Thursday, January 23, 2014

from our recipe box:: green papaya thai salad

If you're up for venturing into an Asian market to grab a few ingredients, this salad is the perfect pairing to a spicy Thai curry ( like panang!), or a fresh way to add some brightness to a warm winter meal. And come this summer, it's going to be one of my go-to salads to eat with burgers. It's tart, sweet, crunchy and spicy all at the same time.

During Chris' second deployment out of Hawaii, we met up in Thailand. We went zip-lining, held a bear-cat, ate tons of pad thai, and took a Thai cooking class in the kitchen of a tiny Thai cooking school. The cooking class was by far one of my very favorite travel experiences, and the basis of this recipe is from our little cookbook that we got at the end of the class. I've changed it up just a little bit to work with the ingredients that are easy for me to get here in the US. 

Below you'll also see a few ingredient substitutes I've included, if you're having trouble finding some things.











You'll need:: 

One half green papaya (about 2 cups shredded)
4 chopped long beans (or a handful of green beans)
2-6 garlic cloves, depending on your taste!
8 cherry tomatoes, cut into quarters
a pinch of red pepper flakes (more or less depending on taste) 
2 tablespoons palm sugar (or 1 tablespoon light brown sugar)
2 tablespoons fish sauce (or lightly salted soy sauce)
2 tablespoons lime juice
3 tablespoons chopped peanuts
lime wedges for garnish

Peel and seed your papaya. Shred with julienne peeler (find it on Amazon here) into a large bowl. 
Peel and shred carrot. Add to the bowl.
Crush the garlic using a pestle and add long beans and tomatoes. Pound a few times to get the juices mixed in. 
Add in the rest of the ingredients (palm sugar, lime juice, fish sauce, peanuts and pepper flakes)
Pound a few times and serve cold! 

A few notes:: 

Some people are really turned off by fish sauce. I promise this does NOT taste fishy, but you can use soy sauce if you wish. 

From what we can tell, green papaya is not necessarily unripe sweet papaya. I think it's a different variety. It's crunchy and mild, as opposed to the sweeter orange variety.

You should be able to find most of these ingredients in your average grocery store, including the fish sauce. You'll most likely have to head to a Thai grocer for the palm sugar and green papaya.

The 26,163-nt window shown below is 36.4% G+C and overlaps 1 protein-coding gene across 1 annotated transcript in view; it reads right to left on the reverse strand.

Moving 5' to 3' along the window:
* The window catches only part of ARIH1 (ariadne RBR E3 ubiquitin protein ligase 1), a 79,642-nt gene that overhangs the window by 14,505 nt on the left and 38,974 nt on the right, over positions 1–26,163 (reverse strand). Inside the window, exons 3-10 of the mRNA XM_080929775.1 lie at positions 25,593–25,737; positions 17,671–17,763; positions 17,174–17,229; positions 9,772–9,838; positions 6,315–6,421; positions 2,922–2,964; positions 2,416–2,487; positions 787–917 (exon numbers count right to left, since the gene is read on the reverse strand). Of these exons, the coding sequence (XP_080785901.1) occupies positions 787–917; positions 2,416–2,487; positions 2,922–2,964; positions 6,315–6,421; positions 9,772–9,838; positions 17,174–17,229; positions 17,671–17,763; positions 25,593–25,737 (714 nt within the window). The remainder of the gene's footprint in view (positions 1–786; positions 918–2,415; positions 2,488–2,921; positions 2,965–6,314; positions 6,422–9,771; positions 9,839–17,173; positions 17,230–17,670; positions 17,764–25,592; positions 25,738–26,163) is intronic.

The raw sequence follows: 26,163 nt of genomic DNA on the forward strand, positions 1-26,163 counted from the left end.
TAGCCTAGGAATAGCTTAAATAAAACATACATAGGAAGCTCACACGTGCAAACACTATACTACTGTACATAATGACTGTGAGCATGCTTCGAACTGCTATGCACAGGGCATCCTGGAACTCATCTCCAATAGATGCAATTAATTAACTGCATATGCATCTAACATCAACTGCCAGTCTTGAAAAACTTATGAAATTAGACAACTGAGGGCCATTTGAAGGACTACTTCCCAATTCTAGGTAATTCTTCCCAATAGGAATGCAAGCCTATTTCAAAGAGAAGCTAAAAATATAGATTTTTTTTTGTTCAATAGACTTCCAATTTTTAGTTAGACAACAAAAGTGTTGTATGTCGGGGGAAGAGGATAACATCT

The original recipe calls for small bird's eye chilis for spice. Usually we have to buy those in a big bag if we want to use them, so we substitute red pepper flakes. 






4 comments:

  1. papaya salad is one of my favorite things to get at a thai restaurant but my family are always picky if it's the "right" kind of papaya salad. this recipe looks like it's totally up the "right" alley - so i'm gonna have to try it. thanks, girl! hope you are well! haven't talked to you in ages. :)

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  2. A cooking class was also my favorite part of Thailand. Papaya salad was one of my favorite recipes. Yum!

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  3. Funny, I actually made my first at home Thai dish on Wednesday. Granted it was no way near as awesome as this one looks, I was quite impressed I was able to find most of the ingredients I needed at whole foods. Would love to try this!

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  4. Lindsay! I have a few tips for you :) I spent my honeymoon in Thailand and have found a few helpful things since I got back and started learning how to cook the food here.

    1. There are bins of pre-shredded green papaya at most Asian grocery stores. This will save you so much time and energy! Just look where all the fresh produce is, and it should be by bean sprouts :)

    2. A lot of people who cook Thai food in the states use brown sugar as a substitute for Palm Sugar because it is essentially the same thing.

    3. A mortar will make the mashing easier and really get the garlic smashed well because you can add that extra pressure that's needed to really get it good!

    Hope this is helpful :) I am literally obsessed with Thai food and probably make curry once a week.

    Hope you and your family are well!

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